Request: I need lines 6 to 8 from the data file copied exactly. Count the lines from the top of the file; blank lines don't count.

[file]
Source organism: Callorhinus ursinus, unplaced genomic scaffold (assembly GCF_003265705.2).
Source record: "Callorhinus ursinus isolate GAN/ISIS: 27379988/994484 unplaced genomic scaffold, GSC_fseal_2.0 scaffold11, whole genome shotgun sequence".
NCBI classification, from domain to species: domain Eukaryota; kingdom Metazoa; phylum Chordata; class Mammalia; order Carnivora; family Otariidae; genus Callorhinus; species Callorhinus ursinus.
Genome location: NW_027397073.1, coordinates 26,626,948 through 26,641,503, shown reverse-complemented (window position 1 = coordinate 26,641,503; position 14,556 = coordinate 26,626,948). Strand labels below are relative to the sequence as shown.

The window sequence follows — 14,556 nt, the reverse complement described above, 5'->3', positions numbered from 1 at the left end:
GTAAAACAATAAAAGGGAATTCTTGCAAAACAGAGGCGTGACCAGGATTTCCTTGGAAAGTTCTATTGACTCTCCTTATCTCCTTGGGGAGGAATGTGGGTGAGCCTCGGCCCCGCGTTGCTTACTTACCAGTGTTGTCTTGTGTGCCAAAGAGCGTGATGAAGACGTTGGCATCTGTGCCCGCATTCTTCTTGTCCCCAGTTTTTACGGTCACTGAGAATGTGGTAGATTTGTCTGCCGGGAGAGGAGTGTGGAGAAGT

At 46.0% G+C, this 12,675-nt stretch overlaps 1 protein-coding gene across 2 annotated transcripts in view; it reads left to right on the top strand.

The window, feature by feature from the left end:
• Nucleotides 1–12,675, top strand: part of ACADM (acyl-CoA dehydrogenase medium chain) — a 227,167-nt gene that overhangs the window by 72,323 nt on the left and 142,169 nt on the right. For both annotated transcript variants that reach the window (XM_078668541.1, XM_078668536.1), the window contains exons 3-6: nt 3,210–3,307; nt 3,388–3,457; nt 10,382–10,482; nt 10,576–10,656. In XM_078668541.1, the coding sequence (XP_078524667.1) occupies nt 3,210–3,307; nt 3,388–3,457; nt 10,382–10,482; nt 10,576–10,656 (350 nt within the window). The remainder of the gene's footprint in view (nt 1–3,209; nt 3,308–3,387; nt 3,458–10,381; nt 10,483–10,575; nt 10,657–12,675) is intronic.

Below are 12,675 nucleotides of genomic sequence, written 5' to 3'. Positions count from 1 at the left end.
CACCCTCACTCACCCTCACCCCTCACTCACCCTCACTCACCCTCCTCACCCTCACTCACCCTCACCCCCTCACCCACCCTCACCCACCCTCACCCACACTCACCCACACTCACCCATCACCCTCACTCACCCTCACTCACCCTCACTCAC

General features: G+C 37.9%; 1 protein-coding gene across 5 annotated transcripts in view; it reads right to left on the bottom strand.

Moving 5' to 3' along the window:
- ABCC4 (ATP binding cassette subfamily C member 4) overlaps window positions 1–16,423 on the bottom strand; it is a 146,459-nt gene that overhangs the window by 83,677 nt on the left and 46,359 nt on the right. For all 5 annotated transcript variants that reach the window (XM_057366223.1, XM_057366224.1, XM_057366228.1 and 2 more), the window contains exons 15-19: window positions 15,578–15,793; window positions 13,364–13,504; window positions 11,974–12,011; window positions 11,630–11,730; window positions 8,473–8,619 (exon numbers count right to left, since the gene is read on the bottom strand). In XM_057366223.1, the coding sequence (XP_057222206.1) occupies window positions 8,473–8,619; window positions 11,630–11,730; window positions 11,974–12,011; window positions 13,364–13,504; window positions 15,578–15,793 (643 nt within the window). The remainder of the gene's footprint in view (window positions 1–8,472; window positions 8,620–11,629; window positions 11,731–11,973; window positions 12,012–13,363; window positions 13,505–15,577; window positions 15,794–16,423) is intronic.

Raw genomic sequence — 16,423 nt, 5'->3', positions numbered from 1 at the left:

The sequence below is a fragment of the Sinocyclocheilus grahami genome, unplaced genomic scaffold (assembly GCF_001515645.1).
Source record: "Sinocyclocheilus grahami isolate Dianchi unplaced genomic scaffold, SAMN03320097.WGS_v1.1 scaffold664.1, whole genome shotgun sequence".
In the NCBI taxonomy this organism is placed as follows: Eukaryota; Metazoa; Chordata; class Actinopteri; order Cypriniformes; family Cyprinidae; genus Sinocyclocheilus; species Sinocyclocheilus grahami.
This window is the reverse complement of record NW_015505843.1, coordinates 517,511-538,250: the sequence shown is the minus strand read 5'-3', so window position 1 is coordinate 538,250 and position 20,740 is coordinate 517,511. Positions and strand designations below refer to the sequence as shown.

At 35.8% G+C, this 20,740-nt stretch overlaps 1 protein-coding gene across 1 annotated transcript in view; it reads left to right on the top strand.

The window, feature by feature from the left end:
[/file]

GTAAAACAATAAAAGGGAATTCTTGCAAAACAGAGGCGTGACCAGGATTTCCTTGGAAAGTTCTATTGACTCTCCTTATCTCCTTGGGGAGGAATGTGGGTGAGCCTCGGCCCCGCGTTGCTTACTTACCAGTGTTGTCTTGTGTGCCAAAGAGCGTGATGAAGACGTTGGCATCTGTGCCCGCATTCTTCTTGTCCCCAGTTTTTACGGTCACTGAGAATGTGGTAGATTTGTCTGCCGGGAGAGGAGTGTGGAGAAGT

At 46.0% G+C, this 12,675-nt stretch overlaps 1 protein-coding gene across 2 annotated transcripts in view; it reads left to right on the top strand.

The window, feature by feature from the left end: